People often burn out because they had not counted the cost. There are many Christian leaders who keep saying yes; they don’t count the cost of their commitment.

    They’ve put ministry in priority over themselves. Rather, there must be a healthy tension. My life should revolve around what Christ is doing through me. It must be Christ-centred, not results-orientated to get recognition.

    It’s about guiding yourself by asking: What is the best lane in which God has called me to run this season?

    S: I love what you said about preventing burnout by counting the cost first, before diving into a commitment. What about people who have already committed, and then are starting to feel burnt out?

    C: Sometimes mistakes are how we grow and learn. We need to think: How can I do this or that better?

    For young believers who esteem to achieve something great, there’s something called Process. You’d have to go through the process of life and the school of hard knocks. And if you stick around long enough, you’ll come through it. The important thing is to always do a reality check of where you’re at.

    Sometimes, because we’re so passionate, we overwork ourselves. That’s why all the best athletes have more than one coach for each aspect of their training – conditioning, technique, nutrition, etc. – each warns the athlete when they’re about to overwork themselves or are developing in a wrong direction.

    S: So, other than counting the cost, how can burnout be prevented? Especially amidst fast-paced lives, busy schedules, pressures, and the constant emphasis on getting stuff done. 

    Get Calvin’s answer to this question and more in Part 2 of this interview! Stay tuned for updates!

  • Blog
  • Interview with Calvin: The Pitfalls of Leadership

    ag-aug-2015-29

    by Awaken Generation


    Tell us a little bit about yourself… Some fun facts.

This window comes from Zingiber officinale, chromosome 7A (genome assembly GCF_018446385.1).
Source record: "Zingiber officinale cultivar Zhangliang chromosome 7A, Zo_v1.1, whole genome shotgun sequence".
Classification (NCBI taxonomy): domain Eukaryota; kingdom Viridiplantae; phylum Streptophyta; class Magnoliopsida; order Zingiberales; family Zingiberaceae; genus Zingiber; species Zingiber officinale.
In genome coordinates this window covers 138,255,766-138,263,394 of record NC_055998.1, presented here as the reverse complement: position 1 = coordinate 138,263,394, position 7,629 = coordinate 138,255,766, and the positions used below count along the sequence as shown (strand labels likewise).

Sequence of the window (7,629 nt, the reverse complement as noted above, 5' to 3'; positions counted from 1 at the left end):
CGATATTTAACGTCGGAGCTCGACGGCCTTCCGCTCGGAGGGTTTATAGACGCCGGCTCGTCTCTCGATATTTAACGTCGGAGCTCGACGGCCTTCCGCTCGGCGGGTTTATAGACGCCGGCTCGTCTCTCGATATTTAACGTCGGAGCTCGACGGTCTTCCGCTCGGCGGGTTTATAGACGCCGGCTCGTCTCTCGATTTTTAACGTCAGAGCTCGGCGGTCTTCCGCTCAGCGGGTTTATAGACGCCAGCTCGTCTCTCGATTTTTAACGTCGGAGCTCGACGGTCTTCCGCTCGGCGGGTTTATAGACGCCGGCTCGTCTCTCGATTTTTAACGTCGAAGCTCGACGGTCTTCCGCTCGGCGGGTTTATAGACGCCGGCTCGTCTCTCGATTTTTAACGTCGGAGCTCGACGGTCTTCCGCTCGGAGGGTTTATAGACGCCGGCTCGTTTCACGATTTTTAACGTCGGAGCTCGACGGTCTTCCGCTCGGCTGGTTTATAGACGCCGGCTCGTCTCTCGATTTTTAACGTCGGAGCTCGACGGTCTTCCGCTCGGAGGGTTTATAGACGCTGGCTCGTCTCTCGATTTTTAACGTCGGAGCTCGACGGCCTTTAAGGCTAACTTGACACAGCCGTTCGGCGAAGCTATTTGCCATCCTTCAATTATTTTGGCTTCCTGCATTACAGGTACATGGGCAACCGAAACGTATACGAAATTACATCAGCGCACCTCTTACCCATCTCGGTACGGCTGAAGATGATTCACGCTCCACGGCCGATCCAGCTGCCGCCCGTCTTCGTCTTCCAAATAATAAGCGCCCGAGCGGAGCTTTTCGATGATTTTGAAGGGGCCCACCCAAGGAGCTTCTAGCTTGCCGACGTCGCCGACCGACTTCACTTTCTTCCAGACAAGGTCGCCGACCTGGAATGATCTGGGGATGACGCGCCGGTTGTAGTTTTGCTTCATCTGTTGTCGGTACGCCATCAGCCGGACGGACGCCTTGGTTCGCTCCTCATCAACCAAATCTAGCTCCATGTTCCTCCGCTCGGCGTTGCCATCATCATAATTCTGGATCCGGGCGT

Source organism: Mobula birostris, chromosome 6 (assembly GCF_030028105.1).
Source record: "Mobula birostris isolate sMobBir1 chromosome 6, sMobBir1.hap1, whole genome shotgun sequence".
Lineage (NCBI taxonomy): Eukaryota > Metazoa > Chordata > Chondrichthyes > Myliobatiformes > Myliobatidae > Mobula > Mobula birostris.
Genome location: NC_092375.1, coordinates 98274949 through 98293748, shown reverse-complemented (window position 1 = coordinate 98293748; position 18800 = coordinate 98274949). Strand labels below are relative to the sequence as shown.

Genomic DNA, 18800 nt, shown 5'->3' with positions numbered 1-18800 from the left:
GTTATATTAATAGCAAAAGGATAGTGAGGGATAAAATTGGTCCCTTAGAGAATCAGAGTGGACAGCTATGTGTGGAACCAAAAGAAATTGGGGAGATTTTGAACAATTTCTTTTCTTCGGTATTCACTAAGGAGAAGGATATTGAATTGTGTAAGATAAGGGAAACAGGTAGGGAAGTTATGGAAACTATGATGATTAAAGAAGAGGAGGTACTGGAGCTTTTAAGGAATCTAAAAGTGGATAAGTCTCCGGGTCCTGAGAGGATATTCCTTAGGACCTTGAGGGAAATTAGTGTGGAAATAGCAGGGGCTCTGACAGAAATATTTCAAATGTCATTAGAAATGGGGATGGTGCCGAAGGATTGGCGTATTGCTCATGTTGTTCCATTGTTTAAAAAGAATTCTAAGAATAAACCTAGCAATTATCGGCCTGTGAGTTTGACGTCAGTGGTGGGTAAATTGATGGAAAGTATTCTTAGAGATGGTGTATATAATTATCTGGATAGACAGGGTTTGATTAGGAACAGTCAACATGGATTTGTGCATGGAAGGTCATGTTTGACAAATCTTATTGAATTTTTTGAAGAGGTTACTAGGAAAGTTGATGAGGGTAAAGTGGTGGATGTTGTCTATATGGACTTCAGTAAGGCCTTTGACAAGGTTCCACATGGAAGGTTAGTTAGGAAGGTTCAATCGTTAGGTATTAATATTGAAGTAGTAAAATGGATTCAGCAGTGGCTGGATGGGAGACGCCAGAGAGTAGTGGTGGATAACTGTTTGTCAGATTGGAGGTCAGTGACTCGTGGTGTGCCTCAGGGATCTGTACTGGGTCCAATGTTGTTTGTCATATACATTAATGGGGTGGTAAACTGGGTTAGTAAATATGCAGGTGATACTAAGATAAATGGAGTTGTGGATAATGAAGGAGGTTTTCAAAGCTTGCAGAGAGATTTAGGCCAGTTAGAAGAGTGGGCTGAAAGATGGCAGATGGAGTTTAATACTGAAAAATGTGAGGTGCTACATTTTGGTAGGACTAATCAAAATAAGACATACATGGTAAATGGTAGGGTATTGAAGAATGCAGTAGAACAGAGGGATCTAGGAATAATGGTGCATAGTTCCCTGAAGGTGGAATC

What do you want to know about me? In my free time, I like to find things that energize me, actually. So sports is a big thing for me, discovering new places, doing new things… I’m actually a very boring person (laughs).

    No you’re not! I heard that you like to clean & organize things as well right?

    Well, only if people leave a mess. Like, ahem. But yes, I like to keep things clean & organized.

    What material are you currently reading?

    I love reading Habitudes by Tim Elmore, who is an amazing speaker, leader & writer. He was mentored & trained under John Maxwell’s leadership. I like his books because the content deals with the welfare (internal) & attitude (external) of a leader. As leaders, what we don’t realize is that we have to learn to lead ourselves well because whatever we “import”, we unwittingly “export” to the people that we lead.

    Tell us about something you’ve personally learnt from leading the Awaken Generation team & student cohort.

    Leadership is never about suppression, it’s about empowerment. You’re supposed to help your team feel good & productive, but the sad thing is that many leaders abuse their power & cause their team to suffer. That’s operating out of a place of fear & that’s not the Kingdom perspective at all.

    That’s the exact opposite of what we seek to do here… that’s why we have things like team devotions, updates, mentoring. We pray & worship together, we encourage & affirm one another in our different gifts. & of course, we hope to pass this culture on to our students!

    sundayshootwithag-195

    Leadership is never about suppression, it’s about empowerment.

    What is one big pitfall that leaders often fall into?

    As long as you are a leader, you need to receive. You give out so much of your emotion on a daily basis, so how can you not be fed?

    I like to use this example: the ten commandments. Did you ever realize that four of the commandments are about our relationship with God, while the other six are about our relationships with our brothers & sisters? This doesn’t mean that your relationship with God is secondary to the relationship to the people around you, but it means that a lot of our lives are spent living in communities, interacting face-to-face with someone. We are not made to walk alone. No man is an island. We are made to walk in community.


    A speaker, evangelist & a life coach, Calvin’s heart beats to see every life transformed, living purposefully & fulfilling their destiny in Christ. Calvin is the Head of Mentoring at Awaken Generation & leads both the staff  & student cohort pastorally.